Front Page Titles (by Subject) CHAPTER IX.: OF WITCHES. - An Essay on Crimes and Punishments
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CHAPTER IX.: OF WITCHES. - Cesare Bonesana di Beccaria, An Essay on Crimes and Punishments 
An Essay on Crimes and Punishments. By the Marquis Beccaria of Milan. With a Commentary by M. de Voltaire. A New Edition Corrected. (Albany: W.C. Little & Co., 1872).
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In the year 1748, in the bishopric of Wurtsburg, an old woman was convicted of witchcraft and burnt. This was an extraordinary phenomenon in the present century. But how incredible it seems, that a people, who boasted of their reformation, and of having trampled superstition under their feet, and who flattered themselves that they had brought their reason to perfection; is it not wonderful, I say, that such a people should have believed in witchcraft; should have burnt old women accused of this crime, and that above a hundred years after the pretended reformation of their reason?.
In the year 1652, a country woman, named Michelle Chaudron, of the little territory of Geneva, met the devil in her way from the city. The devil gave her a kiss, received her homage, and imprinted on her upper lip and on her right breast, the mark which he is wont to bestow upon his favourites. This seal of the devil is a little sign upon the skin, which renders it insensible, as we are assured by all the demonographical civilians of those times.
The devil ordered Michelle Chaudron to bewitch two young girls. She obeyed her master punctually. The parents of the two girls accused her of dealing with the devil. The girls, being confronted with the criminal, declared, that they felt a continual prickling in some parts of their bodies, and that they were possessed. Physicians were called, at least men that passed for physicians in those days. They visited the girls. They sought for the seal of the devil on the body of Michelle, which seal is called, in the verbal process, the Satanical mark. Into one of these marks they plunged a long needle, which was already no small torture. Blood issued from the wound, and Michelle testified by her cries that the part was not insensible. The judges not finding sufficient proof that Michelle Chaudron was a witch, ordered her to be tortured, which infallibly produced the proof they wanted. The poor wretch, overcome by torment, confessed at last every thing they desired.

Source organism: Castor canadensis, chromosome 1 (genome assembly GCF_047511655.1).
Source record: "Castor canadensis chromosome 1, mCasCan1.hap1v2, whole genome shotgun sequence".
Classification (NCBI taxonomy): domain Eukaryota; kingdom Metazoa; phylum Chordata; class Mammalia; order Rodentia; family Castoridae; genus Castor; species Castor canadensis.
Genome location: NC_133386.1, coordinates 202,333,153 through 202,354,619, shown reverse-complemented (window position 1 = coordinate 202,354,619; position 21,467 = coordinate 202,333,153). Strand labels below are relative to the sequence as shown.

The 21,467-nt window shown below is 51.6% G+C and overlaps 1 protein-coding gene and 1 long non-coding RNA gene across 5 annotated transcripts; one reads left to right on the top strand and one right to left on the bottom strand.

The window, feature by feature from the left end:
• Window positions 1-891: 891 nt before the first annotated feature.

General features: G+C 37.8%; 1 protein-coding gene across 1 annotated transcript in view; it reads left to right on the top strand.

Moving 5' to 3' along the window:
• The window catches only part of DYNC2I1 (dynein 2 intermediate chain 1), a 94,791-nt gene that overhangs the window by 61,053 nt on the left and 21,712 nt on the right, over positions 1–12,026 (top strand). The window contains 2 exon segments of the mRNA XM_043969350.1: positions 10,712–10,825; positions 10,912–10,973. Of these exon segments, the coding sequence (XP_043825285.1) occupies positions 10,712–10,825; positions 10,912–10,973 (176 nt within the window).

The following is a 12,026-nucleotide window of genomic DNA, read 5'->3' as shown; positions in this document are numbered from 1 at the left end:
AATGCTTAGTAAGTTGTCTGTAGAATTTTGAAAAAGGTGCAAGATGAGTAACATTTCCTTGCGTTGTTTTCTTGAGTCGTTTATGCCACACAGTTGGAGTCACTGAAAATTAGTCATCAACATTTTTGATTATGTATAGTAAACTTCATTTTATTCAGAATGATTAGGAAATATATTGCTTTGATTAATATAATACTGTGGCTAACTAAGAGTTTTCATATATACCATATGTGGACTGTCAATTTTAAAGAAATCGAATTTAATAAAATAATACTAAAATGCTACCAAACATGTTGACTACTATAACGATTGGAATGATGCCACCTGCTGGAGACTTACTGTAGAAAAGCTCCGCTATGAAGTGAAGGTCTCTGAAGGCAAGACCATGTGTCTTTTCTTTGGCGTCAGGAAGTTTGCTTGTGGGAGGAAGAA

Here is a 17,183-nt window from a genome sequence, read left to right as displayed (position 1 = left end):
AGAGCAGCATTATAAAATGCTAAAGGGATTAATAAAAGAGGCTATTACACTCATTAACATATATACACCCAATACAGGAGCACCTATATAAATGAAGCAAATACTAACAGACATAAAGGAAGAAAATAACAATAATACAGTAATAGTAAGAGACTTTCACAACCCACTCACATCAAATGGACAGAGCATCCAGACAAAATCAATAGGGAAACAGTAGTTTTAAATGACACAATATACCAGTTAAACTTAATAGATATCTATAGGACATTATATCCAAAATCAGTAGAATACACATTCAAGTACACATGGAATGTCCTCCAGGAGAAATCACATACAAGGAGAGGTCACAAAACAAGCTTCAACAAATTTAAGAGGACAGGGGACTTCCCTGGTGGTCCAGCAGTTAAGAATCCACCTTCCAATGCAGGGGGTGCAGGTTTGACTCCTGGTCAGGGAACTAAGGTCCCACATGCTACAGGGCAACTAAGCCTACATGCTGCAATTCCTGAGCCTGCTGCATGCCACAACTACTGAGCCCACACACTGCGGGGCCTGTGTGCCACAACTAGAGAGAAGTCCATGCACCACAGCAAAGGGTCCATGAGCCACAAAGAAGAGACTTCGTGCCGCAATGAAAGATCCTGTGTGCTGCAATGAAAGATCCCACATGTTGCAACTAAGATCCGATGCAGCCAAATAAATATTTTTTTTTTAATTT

The physicians sought again for the Satanical mark, and found it in a little black spot on one of her thighs. Into this they plunged their needle. The poor creature, exhausted and almost expiring with the pain of the torture, was insensible to the needle, and did not cry out. She was instantly condemned to be burnt; but the world beginning at this time to be a little more civilized, she was previously strangled.
At this period every tribunal in Europe resounded with such judgments, and fire and faggot were universally employed against witchcraft as well as heresy. The Turks were reproached with having amongst them neither sorcerers, witches, nor demoniacs; and the want of the latter was considered as an infallible proof of the falsity of their religion.
A zealous friend to the public welfare, to humanity, and to true religion, in one of his writings in favour of innocence, informs us, that there have been above a hundred thousand witches condemned to die by Christian tribunals. If, to these lawful massacres, we add the much superior number of heretics sacrificed, our part of the globe will appear one vast scaffold covered with executioners and victims, and surrounded by judges, guards, and spectators.